Rivals hope to stop Romney momentum at debate

MYRTLE BEACH, South Carolina Mon Jan 16, 2012 6:55pm EST

Republican presidential candidate and former Massachusetts Governor Mitt Romney shakes hands with supporters during a campaign stop at the American Legion Post in Sumpter, South Carolina, January 14, 2012. REUTERS/Chris Keane

Republican presidential candidate and former Massachusetts Governor Mitt Romney shakes hands with supporters during a campaign stop at the American Legion Post in Sumpter, South Carolina, January 14, 2012.

Credit: Reuters/Chris Keane

Related Topics

MYRTLE BEACH, South Carolina (Reuters) - A newly trimmed field of five Republican presidential hopefuls meets on Monday in a South Carolina debate that gives front-runner Mitt Romney's rivals one of their final chances to derail his growing momentum.

The debate comes hours after former Utah Governor Jon Huntsman dropped out of the 2012 Republican race and endorsed Romney, bolstering the former Massachusetts governor's drive for his party's nomination. Romney won the first two state nominating contests in Iowa and New Hampshire this month.

It also provides Rick Santorum and Newt Gingrich a prominent stage for their battle to become the top conservative alternative to the more moderate Romney.

Santorum, a former U.S. senator from Pennsylvania, gained valuable backing in that effort over the weekend when a group of 150 religious and social conservative leaders agreed to coalesce behind his candidacy in an effort to stop Romney.

The debate is the first of two this week in South Carolina, where a Romney win in Saturday's primary could put him on an almost certain path to clinching the right to challenge President Barack Obama in November's election.

Polls show Romney with a solid lead in South Carolina over Gingrich, the former U.S. House of Representatives speaker, heading into the debate. Another debate will be held in Charleston on Thursday, less than 48 hours before South Carolina Republicans start to vote.

"At this point, Romney just has to remind people that he is the one who can take on Obama and win in November," Republican consultant Rich Galen said. "He can't let the other guys get under his skin."

Romney, Gingrich, Santorum, Texas Governor Rick Perry and U.S. Representative Ron Paul will meet in Monday's two-hour debate at 9 p.m. EST (0200 GMT Tuesday) in Myrtle Beach, South Carolina.

The last Republican debates were back-to-back meetings within 12 hours of each other before the New Hampshire primary, which Romney won easily after narrowly winning in Iowa.

Those debates featured several sharp attacks on Romney for his work at a private equity group that critics say plundered companies and slashed jobs, but his Republican rivals have eased off those criticisms in recent days.

South Carolina's unemployment rate is higher than the national average of 8.5 percent, making jobs and unemployment one of the most prominent topics expected to be tackled in the debate.

Santorum, Gingrich and Perry have pursued South Carolina's large bloc of evangelical and social conservative voters, who have been split here, as they were in Iowa.

Santorum, who came in second in Iowa, and Gingrich have argued they are the most electable conservatives, but neither have shown signs in polls yet that they are breaking through in South Carolina, which could be the last chance to stop Romney.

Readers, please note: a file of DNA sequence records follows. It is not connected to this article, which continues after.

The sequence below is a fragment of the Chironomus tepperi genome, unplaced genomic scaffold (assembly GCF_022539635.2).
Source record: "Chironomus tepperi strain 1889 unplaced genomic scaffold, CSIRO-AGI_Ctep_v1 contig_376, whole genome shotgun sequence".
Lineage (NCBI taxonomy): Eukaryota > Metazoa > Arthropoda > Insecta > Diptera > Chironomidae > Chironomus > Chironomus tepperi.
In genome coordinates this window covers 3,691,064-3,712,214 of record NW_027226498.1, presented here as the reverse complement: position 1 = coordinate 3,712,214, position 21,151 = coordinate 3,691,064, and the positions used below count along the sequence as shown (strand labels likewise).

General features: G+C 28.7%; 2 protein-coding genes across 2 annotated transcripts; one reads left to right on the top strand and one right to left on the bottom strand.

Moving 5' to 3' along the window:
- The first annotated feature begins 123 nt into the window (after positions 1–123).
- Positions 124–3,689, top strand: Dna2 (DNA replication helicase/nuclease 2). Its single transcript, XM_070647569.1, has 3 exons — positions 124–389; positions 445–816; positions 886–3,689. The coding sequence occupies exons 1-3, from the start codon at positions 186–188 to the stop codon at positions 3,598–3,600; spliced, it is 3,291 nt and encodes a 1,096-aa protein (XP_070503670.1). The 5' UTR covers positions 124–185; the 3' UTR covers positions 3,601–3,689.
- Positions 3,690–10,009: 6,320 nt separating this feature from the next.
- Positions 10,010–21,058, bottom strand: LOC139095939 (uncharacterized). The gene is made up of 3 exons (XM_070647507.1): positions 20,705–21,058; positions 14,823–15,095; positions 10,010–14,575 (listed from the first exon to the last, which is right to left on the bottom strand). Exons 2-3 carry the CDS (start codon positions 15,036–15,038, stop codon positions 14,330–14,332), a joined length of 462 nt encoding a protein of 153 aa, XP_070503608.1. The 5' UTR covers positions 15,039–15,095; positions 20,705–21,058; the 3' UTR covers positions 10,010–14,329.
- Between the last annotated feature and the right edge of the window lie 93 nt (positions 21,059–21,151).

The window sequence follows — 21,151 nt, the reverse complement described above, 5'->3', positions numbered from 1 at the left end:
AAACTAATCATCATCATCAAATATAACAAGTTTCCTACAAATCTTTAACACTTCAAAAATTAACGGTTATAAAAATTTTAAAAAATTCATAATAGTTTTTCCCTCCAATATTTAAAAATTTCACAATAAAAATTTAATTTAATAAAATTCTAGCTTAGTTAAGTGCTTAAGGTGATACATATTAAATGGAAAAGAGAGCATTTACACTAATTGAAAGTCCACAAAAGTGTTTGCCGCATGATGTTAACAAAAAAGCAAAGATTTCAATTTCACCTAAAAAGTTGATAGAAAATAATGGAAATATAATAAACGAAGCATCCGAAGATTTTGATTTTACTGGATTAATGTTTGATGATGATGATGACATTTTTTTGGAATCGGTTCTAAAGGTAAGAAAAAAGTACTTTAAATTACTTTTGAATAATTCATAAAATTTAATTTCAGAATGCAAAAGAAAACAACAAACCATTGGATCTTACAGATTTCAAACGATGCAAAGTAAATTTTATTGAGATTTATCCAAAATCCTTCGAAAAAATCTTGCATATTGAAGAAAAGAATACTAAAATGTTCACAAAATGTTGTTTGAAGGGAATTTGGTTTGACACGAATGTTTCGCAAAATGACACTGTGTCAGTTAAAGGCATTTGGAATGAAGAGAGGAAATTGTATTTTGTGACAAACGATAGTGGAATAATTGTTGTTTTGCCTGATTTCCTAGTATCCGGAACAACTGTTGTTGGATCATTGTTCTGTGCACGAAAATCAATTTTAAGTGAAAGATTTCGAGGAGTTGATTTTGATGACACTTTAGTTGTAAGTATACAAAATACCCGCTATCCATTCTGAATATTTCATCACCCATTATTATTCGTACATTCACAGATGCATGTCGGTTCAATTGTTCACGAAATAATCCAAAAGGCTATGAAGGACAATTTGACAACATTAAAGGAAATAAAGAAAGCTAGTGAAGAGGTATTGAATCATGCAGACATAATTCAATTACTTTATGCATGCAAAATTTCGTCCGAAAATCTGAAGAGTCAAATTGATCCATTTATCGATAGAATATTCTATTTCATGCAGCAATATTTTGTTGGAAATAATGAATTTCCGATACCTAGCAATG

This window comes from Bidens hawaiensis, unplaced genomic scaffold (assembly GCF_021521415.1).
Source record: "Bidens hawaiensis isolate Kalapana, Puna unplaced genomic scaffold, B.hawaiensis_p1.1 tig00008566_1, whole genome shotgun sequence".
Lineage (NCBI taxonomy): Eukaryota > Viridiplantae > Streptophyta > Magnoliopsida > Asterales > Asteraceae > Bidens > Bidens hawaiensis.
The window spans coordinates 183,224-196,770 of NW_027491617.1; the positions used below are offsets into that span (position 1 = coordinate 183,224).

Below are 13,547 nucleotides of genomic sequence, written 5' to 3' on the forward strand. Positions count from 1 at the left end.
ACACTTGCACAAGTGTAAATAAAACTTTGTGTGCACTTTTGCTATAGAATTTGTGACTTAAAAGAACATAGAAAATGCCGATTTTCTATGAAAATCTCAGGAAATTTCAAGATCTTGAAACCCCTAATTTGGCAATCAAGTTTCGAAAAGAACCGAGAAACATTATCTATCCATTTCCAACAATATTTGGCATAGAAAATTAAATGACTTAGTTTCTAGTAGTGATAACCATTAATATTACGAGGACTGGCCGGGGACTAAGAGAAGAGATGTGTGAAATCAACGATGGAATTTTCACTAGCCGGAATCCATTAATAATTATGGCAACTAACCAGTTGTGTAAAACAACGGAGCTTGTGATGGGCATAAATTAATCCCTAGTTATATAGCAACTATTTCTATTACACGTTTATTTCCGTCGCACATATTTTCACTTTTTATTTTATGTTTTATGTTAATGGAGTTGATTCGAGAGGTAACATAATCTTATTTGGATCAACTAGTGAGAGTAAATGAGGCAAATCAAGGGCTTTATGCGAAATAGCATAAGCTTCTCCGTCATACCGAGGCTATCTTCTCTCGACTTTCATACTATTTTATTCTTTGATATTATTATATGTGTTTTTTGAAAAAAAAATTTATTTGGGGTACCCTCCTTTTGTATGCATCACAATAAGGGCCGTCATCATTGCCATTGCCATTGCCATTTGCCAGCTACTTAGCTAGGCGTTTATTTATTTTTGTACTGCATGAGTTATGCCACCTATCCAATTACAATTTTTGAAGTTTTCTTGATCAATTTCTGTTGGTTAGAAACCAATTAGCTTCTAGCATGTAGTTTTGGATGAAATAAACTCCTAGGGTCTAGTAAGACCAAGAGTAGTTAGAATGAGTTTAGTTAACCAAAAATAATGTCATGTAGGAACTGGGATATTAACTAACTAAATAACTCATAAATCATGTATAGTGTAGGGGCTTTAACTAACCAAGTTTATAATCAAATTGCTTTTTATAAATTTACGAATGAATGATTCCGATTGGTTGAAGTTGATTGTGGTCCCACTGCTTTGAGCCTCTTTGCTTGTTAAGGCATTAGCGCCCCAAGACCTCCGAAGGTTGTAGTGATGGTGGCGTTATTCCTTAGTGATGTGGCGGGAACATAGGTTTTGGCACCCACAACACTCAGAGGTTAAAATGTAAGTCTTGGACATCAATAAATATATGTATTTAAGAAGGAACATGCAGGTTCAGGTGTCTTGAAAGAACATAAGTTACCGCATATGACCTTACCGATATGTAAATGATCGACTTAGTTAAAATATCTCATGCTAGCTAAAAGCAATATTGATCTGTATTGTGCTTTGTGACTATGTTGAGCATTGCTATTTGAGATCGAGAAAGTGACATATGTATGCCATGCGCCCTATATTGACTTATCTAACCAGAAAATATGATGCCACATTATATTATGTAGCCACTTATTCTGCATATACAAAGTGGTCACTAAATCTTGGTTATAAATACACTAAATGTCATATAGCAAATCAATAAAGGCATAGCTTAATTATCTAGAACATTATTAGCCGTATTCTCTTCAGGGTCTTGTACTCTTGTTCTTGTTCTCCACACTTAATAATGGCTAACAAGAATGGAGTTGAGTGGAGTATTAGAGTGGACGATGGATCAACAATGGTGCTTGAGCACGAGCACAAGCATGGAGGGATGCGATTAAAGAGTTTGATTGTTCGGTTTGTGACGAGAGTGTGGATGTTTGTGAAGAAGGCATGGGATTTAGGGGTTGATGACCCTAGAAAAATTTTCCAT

The next battleground after South Carolina will be Florida on January 31, a huge and diverse state where Romney's financial and organizational advantages would make him hard to stop.

"Romney seems to be pulling away if the polls are to be believed," Galen said. "But he can't put it on cruise control yet."

(Editing by Paul Simao)

FILED UNDER:
We welcome comments that advance the story through relevant opinion, anecdotes, links and data. If you see a comment that you believe is irrelevant or inappropriate, you can flag it to our editors by using the report abuse links. Views expressed in the comments do not represent those of Reuters. For more information on our comment policy, see http://blogs.reuters.com/fulldisclosure/2010/09/27/toward-a-more-thoughtful-conversation-on-stories/
Comments (11)
NewsDebbie wrote:
I don’t see the point of any more GOP debates. Everyone knows what the candidates stand for. The problem is Republicans really don’t like what they’ve been presented with as candidates. Now its the big money (PACs = free speech) that are shoving Romney down everyones throats. If Romney is the nominee I will hold my nose and vote for Obama. To vote for Romney is to return to GWBush policies which were what got America in the mess we are in. I don’t care for Obama but he is better than a return to GWBush.

Jan 16, 2012 4:36pm EST  --  Report as abuse
BBJJ wrote:
As a lifelong Republican I cannot vote for Romney with a clear conscience. I live in an area where a religious cult, Scientology, thrives. They are very similar to Mormons. In addition Romney implemented mandatory health care insurance legislation in Massachusetts. Health care insurance is a personal choice where one bets against ones own health. Those that win are sickly. During my entire life I’ve chosen to pay cash for health care so that I don’t subsidize those who choose a less than healthy lifestyle.

The bottom line is that if Romney (an Obama look alike) is the candidate I will abstain from voting. I will never vote for Obama or Romney.

Jan 16, 2012 6:01pm EST  --  Report as abuse
xyz2055 wrote:
Maybe they’ll finally bring out the circus clowns and it will be hosted by Chuck Barris?

Jan 16, 2012 6:02pm EST  --  Report as abuse
This discussion is now closed. We welcome comments on our articles for a limited period after their publication.